Vectors and Differential Equations: A Visual Approach using Autograph

Vectors and Differential Equations: A Visual Approach using Autograph

Douglas Butler (iCT Training Centre, UK)
DOI: 10.4018/978-1-4666-4050-4.ch006
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This chapter is inspired by a session the author gave at the 10th EMAC Conference (Engineering, Mathematics, and Applications) at the University of Technology, Sydney, in December 2011. The audience was university teachers, but the software, Autograph, was designed for use in High Schools. The author was able to show how a simple, pedagogically focused interface could be used to create a highly visual approach to the teaching of two favourite topics: Vectors (in 2D and 3D) and Differential Equations (1st and 2nd Order).
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Teachers of University mathematics are generally used to using one of the software giants, such as Maple, Mathcad, or Mathematica. These tools can be tamed to perform almost any mathematical task, but each requires a detailed knowledge of syntax; furthermore, the presentation is generally in “notebook” style, which is perfect for research use, but can appear confusing when used as visualizer in the classroom. Autograph on the other hand is designed with teaching in mind: the screen is uncluttered, and all operations are easily found by the judicious use of “select” and “right-click”.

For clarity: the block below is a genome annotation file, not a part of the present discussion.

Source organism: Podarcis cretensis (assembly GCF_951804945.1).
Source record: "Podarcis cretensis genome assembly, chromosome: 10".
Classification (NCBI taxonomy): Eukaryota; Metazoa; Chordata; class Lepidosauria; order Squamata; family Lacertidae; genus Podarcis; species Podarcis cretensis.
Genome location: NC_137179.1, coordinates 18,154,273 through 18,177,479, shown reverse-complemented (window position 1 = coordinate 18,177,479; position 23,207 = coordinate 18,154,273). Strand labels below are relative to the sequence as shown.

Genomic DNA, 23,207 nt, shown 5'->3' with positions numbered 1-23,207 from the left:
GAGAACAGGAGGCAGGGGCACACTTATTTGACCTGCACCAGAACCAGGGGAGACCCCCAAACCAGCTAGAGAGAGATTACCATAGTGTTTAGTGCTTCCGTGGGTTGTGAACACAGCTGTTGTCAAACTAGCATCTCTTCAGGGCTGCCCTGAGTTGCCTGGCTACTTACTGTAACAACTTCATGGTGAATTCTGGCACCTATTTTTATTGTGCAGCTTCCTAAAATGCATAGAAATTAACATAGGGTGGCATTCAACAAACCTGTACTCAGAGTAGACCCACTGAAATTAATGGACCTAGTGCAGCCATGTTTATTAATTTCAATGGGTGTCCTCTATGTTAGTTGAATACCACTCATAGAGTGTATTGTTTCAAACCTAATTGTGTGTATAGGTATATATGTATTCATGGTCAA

The University teachers in Sydney were somewhat surprised that software created for high school use could bring so many new insights into the teaching of vectors and differential equations (See Figure 1).

Figure 1.

Autograph has a cleanly designed menu/icon system for its statistics, 2D and 3D pages



Autograph was conceived in the secondary classroom, covering topics right up to University entrance in the UK. This included many topics that have long since risen above school curriculums in the general rush to consolidate, together with the laudable aim of trying to encourage more students to study mathematics. The two topics of this chapter, vectors and differential equations, used to be well inside the school envelope, but they now occupy the overlapping space between the top end of high school and the first year of university mathematics.

In the design of Autograph, there was an overriding determination to make the creation of dynamic objects as straightforward as possible. This has led to an environment where it is possible to study concepts from the “bottom up”. The logical addition of dependent objects and variable parameters can help students to build firm foundations based on a creative mix of dynamic visualisations and solid bookwork.

The get the most out of this article, you are invited to download and install Autograph (PC or Mac) from

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